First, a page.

It is the ultimate revelation of monotheism: that God is present anywhere in the world amongst his people.
This then leads to the New Testament narrative that Pentecost is a judgement of settled religion and a re-scattering, re-heterogenising, de-Zionising of faith. Jesus’ judgement of Jerusalem and the temple cult seeks to liberate people from the stagnancy of settled religion. Jesus himself, lest we forget (!) was itinerant. No place to lay his head. Not settled. Even his carpenter years – we assume that he was a settled village carpenter in Nazareth with a shop and a routine – but it seems likely that the available work was on Herod’s massive installations, that the workforce was mobile, going where the work was, as the multitudes of Israel’s impoverished working classes journeyed to seek whatever opportunities were available.
Dr. Keller has made famous the idea that the Bible starts in a garden and ends in a city, again espousing a modernist development idea… but for most of the world’s history most people have been more nomadic than settled, and would see this not as a picture of heaven, but of a hell. It seems impolitic to disagree with so eminent a scholar or so established a narrative, but the Bible is not the American dream, is not civilisation-centric, and the implications of reading development and progress into the Bible are ethically of monstrous significance.
To the civilised, the ‘uncivilised’ are inferior, or worse – invisible. That’s why Captain Cook and his onboard scientist Joseph Banks, on landing in Botany Bay, even though they met local Dharawal Aborigines, wrote of Australia as
a vast and empty land, empty even though at night he had seen the coastline glitter with a galaxy of small fires that were tended by people whose success lay in their ability to tread lightly, to live on the move and whose extensive knowledge lay not in libraries but in the ancestor stories they passed on through their dreamings. To Banks, Australia was perhaps empty of civilised people.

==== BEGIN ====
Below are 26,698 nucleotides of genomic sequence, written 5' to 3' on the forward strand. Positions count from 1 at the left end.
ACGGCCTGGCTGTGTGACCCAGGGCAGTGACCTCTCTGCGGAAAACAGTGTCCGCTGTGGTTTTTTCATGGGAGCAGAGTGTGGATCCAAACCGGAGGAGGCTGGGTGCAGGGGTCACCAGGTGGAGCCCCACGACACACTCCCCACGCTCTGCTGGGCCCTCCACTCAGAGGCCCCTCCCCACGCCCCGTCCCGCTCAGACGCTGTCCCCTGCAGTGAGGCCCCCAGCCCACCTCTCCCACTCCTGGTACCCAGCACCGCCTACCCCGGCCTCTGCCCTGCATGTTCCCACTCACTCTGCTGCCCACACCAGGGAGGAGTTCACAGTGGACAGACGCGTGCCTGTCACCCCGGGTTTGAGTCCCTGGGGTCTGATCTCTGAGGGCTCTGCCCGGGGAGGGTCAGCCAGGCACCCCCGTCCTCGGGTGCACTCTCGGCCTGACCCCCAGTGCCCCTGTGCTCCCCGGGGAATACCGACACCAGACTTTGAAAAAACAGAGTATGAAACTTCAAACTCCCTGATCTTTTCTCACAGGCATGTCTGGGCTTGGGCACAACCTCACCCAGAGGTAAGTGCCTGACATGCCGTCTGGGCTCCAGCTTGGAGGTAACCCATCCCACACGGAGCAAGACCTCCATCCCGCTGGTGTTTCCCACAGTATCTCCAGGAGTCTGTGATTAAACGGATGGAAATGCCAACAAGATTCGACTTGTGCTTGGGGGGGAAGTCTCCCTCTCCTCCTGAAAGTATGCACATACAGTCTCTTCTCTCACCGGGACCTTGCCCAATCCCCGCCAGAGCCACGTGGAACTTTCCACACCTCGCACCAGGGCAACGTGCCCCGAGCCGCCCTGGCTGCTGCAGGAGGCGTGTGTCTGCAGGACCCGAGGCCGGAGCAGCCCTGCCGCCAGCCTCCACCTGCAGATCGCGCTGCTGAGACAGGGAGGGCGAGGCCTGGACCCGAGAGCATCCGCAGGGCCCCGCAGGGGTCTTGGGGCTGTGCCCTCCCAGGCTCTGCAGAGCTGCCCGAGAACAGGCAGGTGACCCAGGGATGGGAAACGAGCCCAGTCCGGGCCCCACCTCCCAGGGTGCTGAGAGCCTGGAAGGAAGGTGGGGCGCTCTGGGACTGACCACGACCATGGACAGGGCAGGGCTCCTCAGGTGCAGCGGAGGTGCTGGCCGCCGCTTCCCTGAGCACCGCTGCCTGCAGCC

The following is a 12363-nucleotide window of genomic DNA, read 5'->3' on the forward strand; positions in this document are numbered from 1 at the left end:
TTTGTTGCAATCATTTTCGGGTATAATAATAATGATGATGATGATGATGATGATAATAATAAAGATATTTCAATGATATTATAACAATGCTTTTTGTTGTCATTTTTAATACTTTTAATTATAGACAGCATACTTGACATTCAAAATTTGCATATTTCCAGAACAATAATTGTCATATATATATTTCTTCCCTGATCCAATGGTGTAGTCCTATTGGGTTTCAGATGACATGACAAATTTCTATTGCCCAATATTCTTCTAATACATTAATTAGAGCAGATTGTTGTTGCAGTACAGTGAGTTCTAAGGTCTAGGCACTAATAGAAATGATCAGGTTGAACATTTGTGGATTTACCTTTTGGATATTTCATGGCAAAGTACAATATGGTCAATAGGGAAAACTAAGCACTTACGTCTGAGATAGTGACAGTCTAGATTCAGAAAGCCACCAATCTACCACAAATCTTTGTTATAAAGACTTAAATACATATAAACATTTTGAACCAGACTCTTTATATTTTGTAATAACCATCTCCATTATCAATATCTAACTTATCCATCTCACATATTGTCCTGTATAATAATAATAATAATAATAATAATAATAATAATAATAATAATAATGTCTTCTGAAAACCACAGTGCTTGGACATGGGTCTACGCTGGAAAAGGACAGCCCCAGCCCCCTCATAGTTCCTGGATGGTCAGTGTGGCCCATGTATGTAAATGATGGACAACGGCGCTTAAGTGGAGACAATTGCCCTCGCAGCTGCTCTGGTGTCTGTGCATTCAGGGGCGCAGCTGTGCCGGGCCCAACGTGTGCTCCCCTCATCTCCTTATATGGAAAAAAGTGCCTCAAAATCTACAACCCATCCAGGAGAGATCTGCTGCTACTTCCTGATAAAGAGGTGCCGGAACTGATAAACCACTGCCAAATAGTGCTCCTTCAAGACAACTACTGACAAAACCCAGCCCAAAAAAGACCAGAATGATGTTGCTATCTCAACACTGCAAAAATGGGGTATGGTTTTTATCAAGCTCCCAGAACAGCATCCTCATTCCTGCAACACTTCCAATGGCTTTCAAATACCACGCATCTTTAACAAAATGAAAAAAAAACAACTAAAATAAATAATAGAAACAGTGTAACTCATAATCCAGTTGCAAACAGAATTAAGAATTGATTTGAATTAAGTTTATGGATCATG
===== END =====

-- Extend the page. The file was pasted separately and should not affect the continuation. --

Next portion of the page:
Modern Zionism is an expression of religiously-sanctioned settler colonialism where King Solomon’s expansion and building projects are templated – but what about the people who have been living in those spaces for generations who are dispossessed by an idea? The premise of Zionism, “A land without a people for a people without a land,” is faulty – because the land is not without people. This is no different than the British in Australia, or the Spanish conquest of the Americas in the name of God.
This is a plea to continue to decolonise your reading of Scripture. I know it’s hard, when so many of the scholars whom you read were party to such a worldview. But what a sad, one-dimensional, dull view of the world you have if history is one universal invisible line; the march of progress and science, upon which some nations are more developed and others ‘underdeveloped’ or ‘developing,’ some peoples more civilised and others less. Cains have always been killing Abels, but the line of Messiah comes through neither Cain nor Abel, but through the third and unexpected son and Adam and Eve – Seth.
 Sattin, Nomads, 24.
 Deut 26:5.
 Mccullough, The Bethlehem Story.
 I Kings 4:33.
 Eccl 2:4-6.
 Professor Stern, A History of the Jewish People.
 Sattin, Nomads, 258.